Today one of the strongest trends in design is the courageous and visionary use of color. Which brings to mind a great innovator of the 1960s and 1970s, Verner Panton: as timely as ever


The history of taste moves forward, often along very different and parallel paths. Today, driven by environmental awareness that is (finally) becoming more and more widespread, our sensibilities shift towards natural, relaxing materials and colors. But, at the same time, we are also seeing a desire for energy, with electric hues, on essential geometric forms.

Motus 7 wallcovering by Spaghetti Wall
VP Domino Circle Carpet by Amini, design Verner Panton

The lexicon of a great Danish designer, Verner Panton: which has never truly gone out of style, ever since he began to produce his futuristic furnishings and lamps in the 1960s. Today his approach has returned as a reference point. Because it is pop, revolutionary but also with a vintage patina that makes it comprehensible to all. This month’s moodboard is a tribute to courage and fantasy, inspired by Visiona2, his famous installation in 1970 created for the Cologne Furniture Fair, a “home of tomorrow, fluid, magmatic, with hyper-saturated colors. As in the psychedelic grotto by Panton, we too have imagined a frame of organic forms, which is actually deceptive, because it is the result of improper use of the silhouette of a famous chair.

Armchair Karelia by Zannotta, design Liisi Beckmann
Topan VP6 light by &tradition, design Verner Panton

On the two sides we see a reference to balanced colors and textures, where neither tone prevails. In one case there are circular forms, in the other the rectangle of a bookcase, because symmetry would have been a bit too banal. As in the radical vision and the break with the past suggested by Panton, we too have opted for strong, energizing hues. Fasten your seatbelts: the future is now. In the attempt to replicate the soft atmosphere of Visiona 2, we have inserted the furniture in a frame made of padded parts. Due to the unavailability of the Dralon synthetic fiber (produced by Bayer, which funded the project), the choice has gone to the Karelia chair created in 1966 by Liisi Beckmann for Zanotta: with its curves in all the right places, it was perfect for this role.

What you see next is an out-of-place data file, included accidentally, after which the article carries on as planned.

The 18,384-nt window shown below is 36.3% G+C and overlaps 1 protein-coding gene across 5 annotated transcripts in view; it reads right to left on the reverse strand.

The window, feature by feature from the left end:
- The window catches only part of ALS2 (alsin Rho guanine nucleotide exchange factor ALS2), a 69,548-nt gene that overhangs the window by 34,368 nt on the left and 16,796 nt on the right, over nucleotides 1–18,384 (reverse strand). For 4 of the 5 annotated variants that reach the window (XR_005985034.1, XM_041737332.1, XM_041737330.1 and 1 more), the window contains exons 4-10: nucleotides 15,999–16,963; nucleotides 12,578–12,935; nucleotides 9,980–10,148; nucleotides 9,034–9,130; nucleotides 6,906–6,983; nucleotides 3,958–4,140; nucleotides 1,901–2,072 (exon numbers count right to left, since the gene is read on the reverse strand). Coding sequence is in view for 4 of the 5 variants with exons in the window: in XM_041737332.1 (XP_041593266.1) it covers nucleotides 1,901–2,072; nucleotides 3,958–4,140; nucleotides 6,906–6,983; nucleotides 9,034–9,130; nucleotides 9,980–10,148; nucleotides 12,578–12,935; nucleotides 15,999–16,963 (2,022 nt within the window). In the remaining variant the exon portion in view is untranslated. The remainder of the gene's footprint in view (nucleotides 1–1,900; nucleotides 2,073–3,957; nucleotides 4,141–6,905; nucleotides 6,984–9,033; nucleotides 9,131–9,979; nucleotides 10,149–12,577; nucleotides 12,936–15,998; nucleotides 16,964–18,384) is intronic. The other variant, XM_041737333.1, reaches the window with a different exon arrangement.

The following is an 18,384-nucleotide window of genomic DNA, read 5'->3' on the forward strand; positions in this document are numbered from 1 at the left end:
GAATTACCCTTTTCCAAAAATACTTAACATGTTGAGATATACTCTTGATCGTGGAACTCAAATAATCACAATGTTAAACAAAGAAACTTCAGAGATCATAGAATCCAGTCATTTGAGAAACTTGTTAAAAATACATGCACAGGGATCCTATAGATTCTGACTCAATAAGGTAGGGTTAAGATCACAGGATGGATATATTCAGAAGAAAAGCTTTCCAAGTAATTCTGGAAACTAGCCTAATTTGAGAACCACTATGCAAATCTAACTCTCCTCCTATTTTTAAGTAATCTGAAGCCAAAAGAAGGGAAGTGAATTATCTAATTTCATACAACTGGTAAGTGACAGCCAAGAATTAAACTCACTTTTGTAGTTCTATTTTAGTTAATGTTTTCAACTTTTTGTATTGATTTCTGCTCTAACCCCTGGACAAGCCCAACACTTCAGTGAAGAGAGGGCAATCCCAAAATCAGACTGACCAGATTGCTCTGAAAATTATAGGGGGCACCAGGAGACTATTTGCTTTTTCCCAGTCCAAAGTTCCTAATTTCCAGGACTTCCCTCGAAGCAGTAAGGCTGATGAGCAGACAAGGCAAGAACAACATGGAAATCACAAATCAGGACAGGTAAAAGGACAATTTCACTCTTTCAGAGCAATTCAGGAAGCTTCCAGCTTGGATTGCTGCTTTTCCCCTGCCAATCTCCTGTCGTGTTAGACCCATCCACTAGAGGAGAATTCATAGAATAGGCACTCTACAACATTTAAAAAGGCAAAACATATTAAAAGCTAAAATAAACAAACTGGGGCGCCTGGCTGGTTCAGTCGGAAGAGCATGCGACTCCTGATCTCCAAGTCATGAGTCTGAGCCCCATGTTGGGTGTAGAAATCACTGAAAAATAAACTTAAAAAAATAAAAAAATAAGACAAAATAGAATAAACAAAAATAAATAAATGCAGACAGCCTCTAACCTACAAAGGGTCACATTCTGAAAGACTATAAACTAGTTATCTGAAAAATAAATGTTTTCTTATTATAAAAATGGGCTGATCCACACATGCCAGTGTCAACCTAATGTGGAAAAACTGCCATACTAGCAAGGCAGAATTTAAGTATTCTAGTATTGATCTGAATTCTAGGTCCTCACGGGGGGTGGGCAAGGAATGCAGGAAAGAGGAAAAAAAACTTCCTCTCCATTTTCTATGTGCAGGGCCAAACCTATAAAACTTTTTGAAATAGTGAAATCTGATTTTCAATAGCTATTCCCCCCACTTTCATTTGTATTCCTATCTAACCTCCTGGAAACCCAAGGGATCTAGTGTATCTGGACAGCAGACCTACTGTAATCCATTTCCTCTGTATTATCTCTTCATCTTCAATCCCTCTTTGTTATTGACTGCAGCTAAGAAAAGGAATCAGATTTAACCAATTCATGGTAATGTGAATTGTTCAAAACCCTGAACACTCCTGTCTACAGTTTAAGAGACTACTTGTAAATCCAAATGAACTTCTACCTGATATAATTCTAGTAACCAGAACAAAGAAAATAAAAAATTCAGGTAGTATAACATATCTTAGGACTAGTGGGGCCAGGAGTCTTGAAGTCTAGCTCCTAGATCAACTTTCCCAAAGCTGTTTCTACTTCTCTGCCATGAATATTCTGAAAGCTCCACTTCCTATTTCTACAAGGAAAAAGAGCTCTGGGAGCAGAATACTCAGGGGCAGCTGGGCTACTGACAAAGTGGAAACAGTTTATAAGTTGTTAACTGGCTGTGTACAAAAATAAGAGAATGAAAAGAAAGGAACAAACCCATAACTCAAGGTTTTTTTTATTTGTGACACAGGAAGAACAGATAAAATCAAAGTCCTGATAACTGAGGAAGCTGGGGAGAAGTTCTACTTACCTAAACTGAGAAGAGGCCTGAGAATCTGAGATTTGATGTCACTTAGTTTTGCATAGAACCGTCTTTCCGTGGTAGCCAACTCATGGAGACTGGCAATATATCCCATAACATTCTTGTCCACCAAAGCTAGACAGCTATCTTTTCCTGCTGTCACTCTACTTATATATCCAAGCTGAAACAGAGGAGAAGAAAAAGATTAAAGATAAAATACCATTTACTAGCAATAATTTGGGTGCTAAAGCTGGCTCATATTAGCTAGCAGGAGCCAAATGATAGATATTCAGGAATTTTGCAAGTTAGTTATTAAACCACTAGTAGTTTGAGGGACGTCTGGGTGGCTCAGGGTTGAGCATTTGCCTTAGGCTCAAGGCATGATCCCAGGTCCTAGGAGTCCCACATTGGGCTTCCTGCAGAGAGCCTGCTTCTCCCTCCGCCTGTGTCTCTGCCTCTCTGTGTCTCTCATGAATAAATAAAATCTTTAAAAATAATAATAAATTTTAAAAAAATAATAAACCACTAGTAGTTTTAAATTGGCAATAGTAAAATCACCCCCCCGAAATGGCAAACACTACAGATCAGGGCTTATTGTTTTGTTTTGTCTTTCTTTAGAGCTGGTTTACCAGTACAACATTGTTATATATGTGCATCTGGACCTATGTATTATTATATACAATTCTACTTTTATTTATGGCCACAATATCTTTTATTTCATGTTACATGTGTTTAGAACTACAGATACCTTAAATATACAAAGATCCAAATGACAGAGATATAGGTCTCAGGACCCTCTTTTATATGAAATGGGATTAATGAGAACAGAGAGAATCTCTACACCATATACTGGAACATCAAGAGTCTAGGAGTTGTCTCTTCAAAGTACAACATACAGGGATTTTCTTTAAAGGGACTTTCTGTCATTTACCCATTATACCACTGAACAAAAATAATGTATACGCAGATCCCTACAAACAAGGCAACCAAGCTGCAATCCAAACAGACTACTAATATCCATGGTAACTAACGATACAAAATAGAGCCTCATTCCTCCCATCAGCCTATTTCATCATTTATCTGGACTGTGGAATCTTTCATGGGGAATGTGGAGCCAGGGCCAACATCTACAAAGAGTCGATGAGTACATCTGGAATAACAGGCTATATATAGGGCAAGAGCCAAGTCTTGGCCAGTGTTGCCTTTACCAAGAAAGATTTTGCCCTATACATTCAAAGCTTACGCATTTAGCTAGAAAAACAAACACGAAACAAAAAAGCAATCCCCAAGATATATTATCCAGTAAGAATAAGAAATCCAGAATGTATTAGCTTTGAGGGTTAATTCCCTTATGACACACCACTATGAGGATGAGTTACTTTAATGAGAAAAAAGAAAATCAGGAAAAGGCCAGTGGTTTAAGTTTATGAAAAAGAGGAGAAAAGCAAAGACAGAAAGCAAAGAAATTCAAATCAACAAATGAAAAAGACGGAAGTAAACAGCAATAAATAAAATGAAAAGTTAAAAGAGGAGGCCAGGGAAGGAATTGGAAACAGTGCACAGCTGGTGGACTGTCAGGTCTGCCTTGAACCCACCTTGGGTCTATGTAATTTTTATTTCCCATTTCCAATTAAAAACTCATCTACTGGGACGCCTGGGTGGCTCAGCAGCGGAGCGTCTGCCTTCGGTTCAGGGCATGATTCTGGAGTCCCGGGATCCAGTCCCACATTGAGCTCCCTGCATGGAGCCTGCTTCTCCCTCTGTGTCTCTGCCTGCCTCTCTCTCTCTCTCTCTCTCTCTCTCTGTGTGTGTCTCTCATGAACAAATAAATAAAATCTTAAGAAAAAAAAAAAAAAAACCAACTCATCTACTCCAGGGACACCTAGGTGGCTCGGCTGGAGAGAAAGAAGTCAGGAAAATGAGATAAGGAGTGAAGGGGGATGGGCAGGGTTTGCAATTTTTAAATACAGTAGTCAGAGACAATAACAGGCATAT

Lightscape wallpaper by Wall&decò, design Draga & Aurel
Varese Imperial purple velvet by Designers Guild

In the choice of the colors we have relied on from left – Draga & Aurel for the Lightscape wallpaper, designed for Wall&decò; Tricia Guild for the violet velvet Varese Imperial from Designers Guild; and Ludovica Misciattelli, who has contributed the stripes of Motus 7, a geometric wallcovering by Spaghetti Wall.

Naturally the true protagonist is the new VP Domino Circle rug by Amini, ten square modules of identical size (60×60 cm) defined by ten geometric motifs in the eight colors of the chromatic scale of Verner Panton. Based on one of his projects developed in 1974, the collection contains circles, squares, waves, stripes, quarter circles and quarter squares made in fine hand-tufted wool, which lend themselves to being freely combined to generate various motifs on the floor or the wall, also ensuring acoustic comfort inside spaces. 

Armachair Nefelibata by Adrenalina, design Stormo Studio
Elle by Mara, design Ferruccio Laviani

Another tribute to the circle appears in the Nefelibata modular sofa for Adrenalina, designed by Stormo Studio. The same mathematical precision is applied by Ferruccio Laviani in the tracing of a round arch, in his new Luce lamp for Kartell.

At center stage, we wanted to liven up our orange grotto with two elements that defy optical perception: Cactus®: The Invisible Spectrum by Guido Drocco and Franco Mello for Gufram, born in 1972 and now available in the Ultraviolet version, and the iconic Puppy designed by Eero Aarnio in 2005 for Magis, now with new “fur” thanks to a shaded, iridescent velvet effect.

CACTUS®: The Invisible Spectrum by Gufram, design Guido Drocco and Franco Mello
“Abstract dog” Puppy by Magis, design by Eero Aarnio, with velvet effect surface

But there are not only curves: in the composition on the right, the rigor of the straight line brings architectural value to the whole. The Elle bookcase by Ferruccio Laviani for Mara is a variation on the theme of orthogonal relations.

Luce floor lamp by Kartell, design Ferruccio Laviani
Paperweight by FiammettaV for Artemest

To finish this game of geometric shapes, we have chosen the Topan VP6 suspension lamp, again by Verner Panton, now produced by &tradition. The ball in polished gray Bardiglio marble is a paperweight: designed by FiammettaV, sold on Artemest.